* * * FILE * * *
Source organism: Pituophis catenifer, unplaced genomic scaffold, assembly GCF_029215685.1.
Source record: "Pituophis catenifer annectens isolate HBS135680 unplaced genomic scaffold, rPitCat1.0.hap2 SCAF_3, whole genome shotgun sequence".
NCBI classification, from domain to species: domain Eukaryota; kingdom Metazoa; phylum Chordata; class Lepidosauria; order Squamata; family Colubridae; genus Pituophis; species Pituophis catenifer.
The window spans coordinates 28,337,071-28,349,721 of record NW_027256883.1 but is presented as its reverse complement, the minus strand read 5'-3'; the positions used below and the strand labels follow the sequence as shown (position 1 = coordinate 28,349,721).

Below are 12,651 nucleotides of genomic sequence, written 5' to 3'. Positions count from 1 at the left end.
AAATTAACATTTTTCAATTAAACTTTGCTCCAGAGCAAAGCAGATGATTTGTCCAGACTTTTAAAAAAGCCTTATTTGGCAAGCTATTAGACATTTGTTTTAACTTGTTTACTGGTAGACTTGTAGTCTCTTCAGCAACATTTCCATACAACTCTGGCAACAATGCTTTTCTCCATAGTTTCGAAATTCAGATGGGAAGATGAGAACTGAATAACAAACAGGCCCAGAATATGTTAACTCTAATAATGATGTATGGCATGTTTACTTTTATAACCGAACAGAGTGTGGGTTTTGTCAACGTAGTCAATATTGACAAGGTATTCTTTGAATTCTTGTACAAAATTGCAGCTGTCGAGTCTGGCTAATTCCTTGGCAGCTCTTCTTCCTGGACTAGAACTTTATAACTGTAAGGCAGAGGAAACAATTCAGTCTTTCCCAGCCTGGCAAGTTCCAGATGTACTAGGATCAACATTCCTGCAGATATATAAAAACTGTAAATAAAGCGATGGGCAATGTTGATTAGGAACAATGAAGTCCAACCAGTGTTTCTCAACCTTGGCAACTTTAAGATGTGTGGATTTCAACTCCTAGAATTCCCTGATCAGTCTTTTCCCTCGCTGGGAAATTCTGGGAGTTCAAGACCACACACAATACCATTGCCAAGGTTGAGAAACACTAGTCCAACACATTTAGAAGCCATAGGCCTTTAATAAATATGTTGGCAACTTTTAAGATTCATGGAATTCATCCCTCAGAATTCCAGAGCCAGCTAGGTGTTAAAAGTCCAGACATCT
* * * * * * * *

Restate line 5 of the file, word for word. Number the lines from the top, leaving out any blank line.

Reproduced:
Below are 12,651 nucleotides of genomic sequence, written 5' to 3'. Positions count from 1 at the left end.